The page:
I munched some goodies, then set about call No. 1. The bank. I needed cash anyway, and for the second time I had managed to lock myself out of their Internet banking. I got my cash and then punched in the touch screen queueing thing. It gave me a ticket. My number was called immediately. A young lady who I had not seen before helped me. They had changed their system. She understood my problem and asked for my mobile phone number, which I gave her. She did some computery-type stuff, printed off some forms in duplicate which I had to sign and my magyar mobile went ... -- ... and I had a new PIN to get into my account. I have the idea that it is, in software engineers speak, a "known issue".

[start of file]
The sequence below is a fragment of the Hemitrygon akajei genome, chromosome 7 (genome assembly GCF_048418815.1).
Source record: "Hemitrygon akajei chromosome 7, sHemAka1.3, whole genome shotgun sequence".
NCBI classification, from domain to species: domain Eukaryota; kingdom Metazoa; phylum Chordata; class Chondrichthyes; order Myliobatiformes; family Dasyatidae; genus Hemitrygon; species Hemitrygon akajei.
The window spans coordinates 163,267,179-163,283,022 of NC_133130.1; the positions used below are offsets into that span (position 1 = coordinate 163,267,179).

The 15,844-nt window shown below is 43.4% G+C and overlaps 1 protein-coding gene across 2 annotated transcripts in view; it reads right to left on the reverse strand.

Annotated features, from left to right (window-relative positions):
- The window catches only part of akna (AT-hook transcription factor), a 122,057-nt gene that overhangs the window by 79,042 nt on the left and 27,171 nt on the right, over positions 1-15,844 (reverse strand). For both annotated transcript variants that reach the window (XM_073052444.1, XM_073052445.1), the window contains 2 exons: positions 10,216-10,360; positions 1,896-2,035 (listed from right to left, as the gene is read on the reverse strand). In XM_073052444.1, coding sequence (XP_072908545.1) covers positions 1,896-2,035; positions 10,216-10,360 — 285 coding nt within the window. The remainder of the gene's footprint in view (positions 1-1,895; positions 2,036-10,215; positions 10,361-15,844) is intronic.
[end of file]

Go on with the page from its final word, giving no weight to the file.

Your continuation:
I went to the Presszo pub for a beer after that.

After that it was Gazdabolt. I spent a lot in there. A digital cooking thermometer, which was under lock chain and key, a rather nice large stainless steel cooking-type pot, a couple of large jars and one or two other bits. The stainless steel cooking pot came with a glass lid priced separately. I told them I did not need the lid. I got it anyway as a freebie. I asked for cheese cloth. They had none. I tried the textile shop a few metres away. They had none either. The other textile shop which used to be next door had gone. I called in another shop of which I knew the existence but had never been in before. The very pleasant young lady in there regarded me as though I had come down from planet Zog. Not in an unkind way, but in an amused surprise way that anyone should ask for such a thing. Oh well, I had a supply at home of plain, white, unused one hundred percent cotton. That would just have to do.